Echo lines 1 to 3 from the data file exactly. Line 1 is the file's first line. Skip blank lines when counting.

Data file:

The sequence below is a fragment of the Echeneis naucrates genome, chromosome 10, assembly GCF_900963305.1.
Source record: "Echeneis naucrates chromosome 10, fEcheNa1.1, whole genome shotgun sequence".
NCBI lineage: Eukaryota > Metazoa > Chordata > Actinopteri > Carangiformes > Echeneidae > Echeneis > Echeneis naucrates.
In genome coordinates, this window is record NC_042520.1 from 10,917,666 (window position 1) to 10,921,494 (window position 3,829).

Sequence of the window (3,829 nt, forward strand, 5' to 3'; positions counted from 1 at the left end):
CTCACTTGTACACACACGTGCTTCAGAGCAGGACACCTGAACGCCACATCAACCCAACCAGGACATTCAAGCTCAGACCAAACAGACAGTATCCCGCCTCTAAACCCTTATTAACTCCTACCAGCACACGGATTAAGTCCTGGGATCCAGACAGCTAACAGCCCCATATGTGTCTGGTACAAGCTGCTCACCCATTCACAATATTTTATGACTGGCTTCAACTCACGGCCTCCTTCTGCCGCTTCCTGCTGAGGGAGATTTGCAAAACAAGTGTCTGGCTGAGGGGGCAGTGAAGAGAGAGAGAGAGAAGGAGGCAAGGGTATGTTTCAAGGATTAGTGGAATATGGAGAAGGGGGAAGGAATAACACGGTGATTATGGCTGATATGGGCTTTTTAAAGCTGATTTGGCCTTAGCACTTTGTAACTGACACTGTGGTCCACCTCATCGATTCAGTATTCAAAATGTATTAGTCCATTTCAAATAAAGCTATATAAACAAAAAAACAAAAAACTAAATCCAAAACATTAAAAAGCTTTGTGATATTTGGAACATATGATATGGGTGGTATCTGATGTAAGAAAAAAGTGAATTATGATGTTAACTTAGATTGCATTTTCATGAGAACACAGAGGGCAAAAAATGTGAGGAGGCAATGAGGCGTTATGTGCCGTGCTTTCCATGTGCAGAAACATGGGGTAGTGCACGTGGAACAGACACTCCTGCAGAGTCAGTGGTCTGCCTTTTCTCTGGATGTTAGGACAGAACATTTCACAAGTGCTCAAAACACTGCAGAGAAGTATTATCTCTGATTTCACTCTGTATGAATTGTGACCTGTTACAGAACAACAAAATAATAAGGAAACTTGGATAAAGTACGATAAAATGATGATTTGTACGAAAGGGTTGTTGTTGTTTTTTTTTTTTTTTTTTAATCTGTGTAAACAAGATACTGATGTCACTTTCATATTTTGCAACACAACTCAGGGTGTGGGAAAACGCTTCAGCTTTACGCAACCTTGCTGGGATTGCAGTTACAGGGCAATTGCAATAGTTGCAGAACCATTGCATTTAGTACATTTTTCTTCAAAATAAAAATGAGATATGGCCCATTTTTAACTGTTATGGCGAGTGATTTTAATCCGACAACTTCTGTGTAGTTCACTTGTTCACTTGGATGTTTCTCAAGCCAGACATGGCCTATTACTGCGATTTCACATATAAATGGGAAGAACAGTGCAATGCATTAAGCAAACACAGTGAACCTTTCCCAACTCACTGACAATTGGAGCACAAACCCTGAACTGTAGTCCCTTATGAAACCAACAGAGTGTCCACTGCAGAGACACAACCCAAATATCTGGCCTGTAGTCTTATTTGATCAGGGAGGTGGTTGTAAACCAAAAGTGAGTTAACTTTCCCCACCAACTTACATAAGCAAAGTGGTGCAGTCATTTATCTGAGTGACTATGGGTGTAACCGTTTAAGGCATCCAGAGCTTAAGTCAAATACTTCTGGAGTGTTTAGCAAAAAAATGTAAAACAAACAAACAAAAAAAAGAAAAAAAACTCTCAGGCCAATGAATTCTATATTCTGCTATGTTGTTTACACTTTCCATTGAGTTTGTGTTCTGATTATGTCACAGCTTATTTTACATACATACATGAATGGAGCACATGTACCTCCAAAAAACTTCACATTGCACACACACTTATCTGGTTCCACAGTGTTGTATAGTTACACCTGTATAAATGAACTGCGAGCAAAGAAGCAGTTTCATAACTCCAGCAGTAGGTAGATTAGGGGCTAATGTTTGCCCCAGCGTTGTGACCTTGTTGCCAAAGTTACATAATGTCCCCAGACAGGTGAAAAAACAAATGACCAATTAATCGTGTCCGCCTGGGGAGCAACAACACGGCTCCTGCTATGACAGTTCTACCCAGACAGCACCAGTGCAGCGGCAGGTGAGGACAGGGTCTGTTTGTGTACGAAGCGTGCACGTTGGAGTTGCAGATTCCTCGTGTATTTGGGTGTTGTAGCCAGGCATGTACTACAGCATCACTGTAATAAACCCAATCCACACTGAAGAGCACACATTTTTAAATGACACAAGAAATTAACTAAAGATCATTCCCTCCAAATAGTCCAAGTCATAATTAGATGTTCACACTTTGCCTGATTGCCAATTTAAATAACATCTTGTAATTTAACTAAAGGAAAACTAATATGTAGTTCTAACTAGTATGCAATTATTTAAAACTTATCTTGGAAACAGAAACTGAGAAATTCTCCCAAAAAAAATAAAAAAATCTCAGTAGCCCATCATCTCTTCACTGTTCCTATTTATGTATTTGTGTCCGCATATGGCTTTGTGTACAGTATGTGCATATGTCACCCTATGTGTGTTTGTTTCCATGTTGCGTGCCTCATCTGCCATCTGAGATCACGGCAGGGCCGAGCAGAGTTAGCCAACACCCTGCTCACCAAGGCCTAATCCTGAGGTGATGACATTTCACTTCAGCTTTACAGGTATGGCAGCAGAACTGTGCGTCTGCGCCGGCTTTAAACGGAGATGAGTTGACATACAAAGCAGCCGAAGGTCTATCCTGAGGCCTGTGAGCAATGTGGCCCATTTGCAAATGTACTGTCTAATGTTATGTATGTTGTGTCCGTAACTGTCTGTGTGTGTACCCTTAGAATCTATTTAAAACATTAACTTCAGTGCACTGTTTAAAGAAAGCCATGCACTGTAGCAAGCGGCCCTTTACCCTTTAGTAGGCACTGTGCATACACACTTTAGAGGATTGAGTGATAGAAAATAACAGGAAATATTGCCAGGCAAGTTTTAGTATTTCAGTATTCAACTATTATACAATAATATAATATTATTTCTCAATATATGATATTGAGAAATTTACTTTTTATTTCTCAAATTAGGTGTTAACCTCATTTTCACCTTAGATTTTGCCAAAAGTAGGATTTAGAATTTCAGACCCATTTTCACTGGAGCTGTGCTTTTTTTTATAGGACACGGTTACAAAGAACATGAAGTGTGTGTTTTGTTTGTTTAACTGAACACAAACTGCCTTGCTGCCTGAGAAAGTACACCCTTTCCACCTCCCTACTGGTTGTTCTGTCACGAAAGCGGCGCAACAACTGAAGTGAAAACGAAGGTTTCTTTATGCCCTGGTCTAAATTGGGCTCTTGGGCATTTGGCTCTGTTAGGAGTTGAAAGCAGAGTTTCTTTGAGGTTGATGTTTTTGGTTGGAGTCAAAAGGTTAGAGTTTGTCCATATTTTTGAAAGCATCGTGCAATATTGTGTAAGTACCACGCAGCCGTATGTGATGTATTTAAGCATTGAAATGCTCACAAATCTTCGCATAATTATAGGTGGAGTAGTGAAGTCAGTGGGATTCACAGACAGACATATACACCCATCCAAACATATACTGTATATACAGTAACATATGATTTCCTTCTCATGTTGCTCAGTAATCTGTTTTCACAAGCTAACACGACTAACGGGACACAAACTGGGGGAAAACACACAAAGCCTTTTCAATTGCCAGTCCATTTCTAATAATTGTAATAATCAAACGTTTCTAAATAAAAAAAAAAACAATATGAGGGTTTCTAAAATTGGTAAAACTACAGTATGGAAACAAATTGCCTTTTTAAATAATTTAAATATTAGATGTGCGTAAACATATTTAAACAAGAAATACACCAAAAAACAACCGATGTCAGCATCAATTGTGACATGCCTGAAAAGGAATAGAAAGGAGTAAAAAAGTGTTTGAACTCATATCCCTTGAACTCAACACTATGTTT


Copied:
The sequence below is a fragment of the Echeneis naucrates genome, chromosome 10, assembly GCF_900963305.1.
Source record: "Echeneis naucrates chromosome 10, fEcheNa1.1, whole genome shotgun sequence".
NCBI lineage: Eukaryota > Metazoa > Chordata > Actinopteri > Carangiformes > Echeneidae > Echeneis > Echeneis naucrates.